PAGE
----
This survey has highlighted the inroads that technology has been making, and will continue to make, at hedge funds. By no means is this an indication that people are not important and don’t have critical roles to play throughout a fund’s organization. However, roles and responsibilities are shifting. Across the front, middle and back office, individuals are spending less time performing routine tasks and are being redeployed to analytical and other strategic assignments. The amount of data available to front office analysts is exponentially larger than in years past. Analysing investment theses requires an awareness and ability to interpret this data, as well as to contemplate how others, including computers, may be doing the same. Middle and back office team members need to understand their technology solutions to be able to identify and investigate non-routine transactions, errors or reporting irregularities as well as to be able to more comprehensively analyse financial performance to add value to strategic business decisions. These individuals can be more focused on delivering “operational alpha” rather than checking every single transaction. These developments have changed the type of talent that hedge fund managers require, as well as how they retain these individuals despite significant competition from hedge funds and other industries.
Beginning a dialogue on the relationship between hedge fund (HF) leadership and emotional intelligence (EQ) is the objective of this research paper. By composing an exploratory study determining the relevance of EQ in HF leadership, the researcher aims to lay a foundation for future discussion and debate. To our knowledge, this is the first study of its kind in the field.
The study utilised Goleman’s (1998) EQ framework to examine the growth impact of a HF leader’s EQ. More specifically, how determinant is a HF leader’s self-awareness (SA), self-regulation (SR), motivation, empathy and social skill in his success? Goleman’s model was chosen due to its applicability to both portfolio management and organisational leadership – a HF leader’s primary responsibilities.
The empirical evidence suggests not only is a high level of EQ beneficial to successful HF leadership – it was deemed vital in specific instances. If the fund’s leadership possessed a high level of EQ, the benefits reached beyond performance and AUM growth. Founders with a high EQ positively impacted the culture and climate, and a leader with a lower EQ had converse effects. The leadership of failing funds often had low EQ levels.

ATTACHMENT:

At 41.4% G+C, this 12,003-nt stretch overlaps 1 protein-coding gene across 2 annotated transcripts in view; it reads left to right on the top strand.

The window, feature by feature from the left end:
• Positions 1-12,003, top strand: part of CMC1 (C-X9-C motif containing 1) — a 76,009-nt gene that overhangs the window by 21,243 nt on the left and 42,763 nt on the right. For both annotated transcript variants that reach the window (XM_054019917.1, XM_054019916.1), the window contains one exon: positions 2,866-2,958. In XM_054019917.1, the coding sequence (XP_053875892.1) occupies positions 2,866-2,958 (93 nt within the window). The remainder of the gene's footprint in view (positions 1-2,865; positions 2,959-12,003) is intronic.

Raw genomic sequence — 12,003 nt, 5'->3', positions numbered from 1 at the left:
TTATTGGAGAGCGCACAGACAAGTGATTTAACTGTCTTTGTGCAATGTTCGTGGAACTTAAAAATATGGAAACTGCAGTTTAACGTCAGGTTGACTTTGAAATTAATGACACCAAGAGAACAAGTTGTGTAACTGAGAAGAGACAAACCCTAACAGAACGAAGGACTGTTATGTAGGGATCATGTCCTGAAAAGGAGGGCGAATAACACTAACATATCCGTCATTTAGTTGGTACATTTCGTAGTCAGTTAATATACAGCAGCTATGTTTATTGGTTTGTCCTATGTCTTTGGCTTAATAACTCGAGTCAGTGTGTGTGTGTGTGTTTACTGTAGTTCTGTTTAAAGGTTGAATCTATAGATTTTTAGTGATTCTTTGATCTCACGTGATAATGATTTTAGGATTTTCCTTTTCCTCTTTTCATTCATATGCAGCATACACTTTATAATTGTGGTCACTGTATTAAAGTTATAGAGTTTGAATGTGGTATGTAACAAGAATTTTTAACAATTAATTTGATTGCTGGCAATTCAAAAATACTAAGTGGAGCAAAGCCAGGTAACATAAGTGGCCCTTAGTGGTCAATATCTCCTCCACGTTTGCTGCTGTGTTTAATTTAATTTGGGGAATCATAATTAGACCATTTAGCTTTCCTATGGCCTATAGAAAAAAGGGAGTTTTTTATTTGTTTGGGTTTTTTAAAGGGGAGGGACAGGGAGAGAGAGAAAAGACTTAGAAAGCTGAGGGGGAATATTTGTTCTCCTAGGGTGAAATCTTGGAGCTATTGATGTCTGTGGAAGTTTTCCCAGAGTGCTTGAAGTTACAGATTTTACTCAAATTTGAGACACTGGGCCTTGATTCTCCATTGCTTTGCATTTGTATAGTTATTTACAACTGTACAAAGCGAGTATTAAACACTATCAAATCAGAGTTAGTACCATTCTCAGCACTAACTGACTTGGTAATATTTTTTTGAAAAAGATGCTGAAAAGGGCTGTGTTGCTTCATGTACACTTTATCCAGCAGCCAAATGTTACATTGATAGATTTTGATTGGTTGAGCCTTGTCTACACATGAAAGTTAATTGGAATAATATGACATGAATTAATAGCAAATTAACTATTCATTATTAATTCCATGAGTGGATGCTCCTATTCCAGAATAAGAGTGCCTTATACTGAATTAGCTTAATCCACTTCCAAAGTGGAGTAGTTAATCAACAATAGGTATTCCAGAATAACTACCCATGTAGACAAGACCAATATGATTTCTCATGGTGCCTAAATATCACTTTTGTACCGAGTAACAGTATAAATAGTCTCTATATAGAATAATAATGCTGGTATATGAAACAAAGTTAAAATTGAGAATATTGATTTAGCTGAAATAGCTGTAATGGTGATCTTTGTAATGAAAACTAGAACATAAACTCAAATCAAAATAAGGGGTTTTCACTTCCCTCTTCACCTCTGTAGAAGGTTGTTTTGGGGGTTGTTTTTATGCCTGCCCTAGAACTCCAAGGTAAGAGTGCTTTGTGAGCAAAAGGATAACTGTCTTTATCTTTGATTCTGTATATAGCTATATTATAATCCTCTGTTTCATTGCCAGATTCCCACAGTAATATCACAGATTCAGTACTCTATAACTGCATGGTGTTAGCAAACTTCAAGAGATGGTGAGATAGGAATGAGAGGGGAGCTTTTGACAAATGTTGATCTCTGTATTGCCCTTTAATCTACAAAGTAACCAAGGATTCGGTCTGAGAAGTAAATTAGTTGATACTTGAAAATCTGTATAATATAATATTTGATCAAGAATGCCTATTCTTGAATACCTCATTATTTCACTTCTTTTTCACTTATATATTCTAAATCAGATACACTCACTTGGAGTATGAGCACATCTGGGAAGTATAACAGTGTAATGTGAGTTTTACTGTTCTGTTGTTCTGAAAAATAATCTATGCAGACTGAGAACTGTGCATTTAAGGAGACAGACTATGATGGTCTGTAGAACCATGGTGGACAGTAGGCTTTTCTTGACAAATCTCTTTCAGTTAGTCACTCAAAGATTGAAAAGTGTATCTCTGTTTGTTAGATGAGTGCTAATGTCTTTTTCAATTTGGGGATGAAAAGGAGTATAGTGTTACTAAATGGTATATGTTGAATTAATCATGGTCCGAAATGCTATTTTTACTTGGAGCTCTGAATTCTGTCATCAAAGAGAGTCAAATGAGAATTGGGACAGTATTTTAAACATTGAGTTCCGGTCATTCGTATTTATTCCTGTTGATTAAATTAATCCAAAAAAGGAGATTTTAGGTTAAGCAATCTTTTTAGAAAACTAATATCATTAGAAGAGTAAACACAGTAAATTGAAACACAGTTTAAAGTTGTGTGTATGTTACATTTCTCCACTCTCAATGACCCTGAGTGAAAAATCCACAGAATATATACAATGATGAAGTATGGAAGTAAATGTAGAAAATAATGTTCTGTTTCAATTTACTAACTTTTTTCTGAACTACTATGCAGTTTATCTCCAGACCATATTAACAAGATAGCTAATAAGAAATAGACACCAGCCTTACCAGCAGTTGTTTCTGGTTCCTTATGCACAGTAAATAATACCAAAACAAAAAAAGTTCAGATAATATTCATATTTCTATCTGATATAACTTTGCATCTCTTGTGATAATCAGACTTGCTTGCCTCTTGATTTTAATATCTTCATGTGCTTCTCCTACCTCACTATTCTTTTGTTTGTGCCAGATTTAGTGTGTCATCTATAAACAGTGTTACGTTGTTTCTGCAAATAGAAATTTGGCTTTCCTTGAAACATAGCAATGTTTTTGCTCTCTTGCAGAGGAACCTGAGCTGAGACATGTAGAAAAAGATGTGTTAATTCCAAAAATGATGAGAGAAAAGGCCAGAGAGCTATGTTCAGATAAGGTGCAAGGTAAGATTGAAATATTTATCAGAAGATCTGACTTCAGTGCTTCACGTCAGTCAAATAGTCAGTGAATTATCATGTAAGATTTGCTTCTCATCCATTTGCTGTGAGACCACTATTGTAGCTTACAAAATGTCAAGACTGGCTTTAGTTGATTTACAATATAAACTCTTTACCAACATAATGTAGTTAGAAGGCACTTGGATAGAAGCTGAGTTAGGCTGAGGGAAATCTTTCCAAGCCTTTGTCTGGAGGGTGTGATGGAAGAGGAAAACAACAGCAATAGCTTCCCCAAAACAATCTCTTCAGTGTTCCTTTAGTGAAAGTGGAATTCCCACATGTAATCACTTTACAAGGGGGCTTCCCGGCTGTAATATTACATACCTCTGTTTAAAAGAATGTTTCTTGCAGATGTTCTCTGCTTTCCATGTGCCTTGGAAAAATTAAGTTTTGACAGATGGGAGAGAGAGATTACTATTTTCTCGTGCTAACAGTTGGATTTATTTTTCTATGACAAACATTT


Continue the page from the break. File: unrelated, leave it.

What is emotional intelligence?
Dulewicz and Higgs (2000, p.343) contest the roots of this “nebulous” construct of EQ appear to “lie in the apparent inability of traditional measures of rational thinking such as IQ tests or grades to predict who will succeed in life.”
Robotics. Big data. Artificial intelligence. Blockchain. Just five short years ago, and most would say even more recently, few would have uttered any of these words in the same breath as “hedge fund.” Whether viewed as innovation or evolution, the hedge fund industry has joined with the vast majority of the world in acknowledging the advent of, and the need to embrace, these business-altering technologies.
Technology-driven disruption is changing financial services organizations enterprise wide. Today, it’s not about having a digital strategy — it’s about defining your business strategy in a digital world. Disruptive innovation will touch every aspect of our lives. It is the future of business, and the world. The accelerated pace at which everything is changing means that the industry has to look at things differently and think in new ways. The industry must ask – how do we ensure we exist tomorrow? How do we streamline and automate our operations? How do we come up with new ideas and modernize our business model? The industry must become more agile, to anticipate and manage shifting investor demands, embrace convergence across asset classes and seize opportunities as they present themselves both within traditional financial services and beyond.
Jack Inglis, CEO, AIMA and Tom Wrobel,CAIA, Director, Alternative Investments Consulting, Societe Generale Prime Services
Managed futures funds have been the source of significant interest among investors, particularly since the sector outperformed so spectacularly during the global financial crisis. Since the crisis, allocations have increased – growing from a little over $200bn at the end of 2008 to around $340bn by the end of 2016.
There will always be caution among some investors, of course. Describing managed futures funds as “black boxes” may be inaccurate (and rather unfair), but many institutions clearly continue to avoid the sector.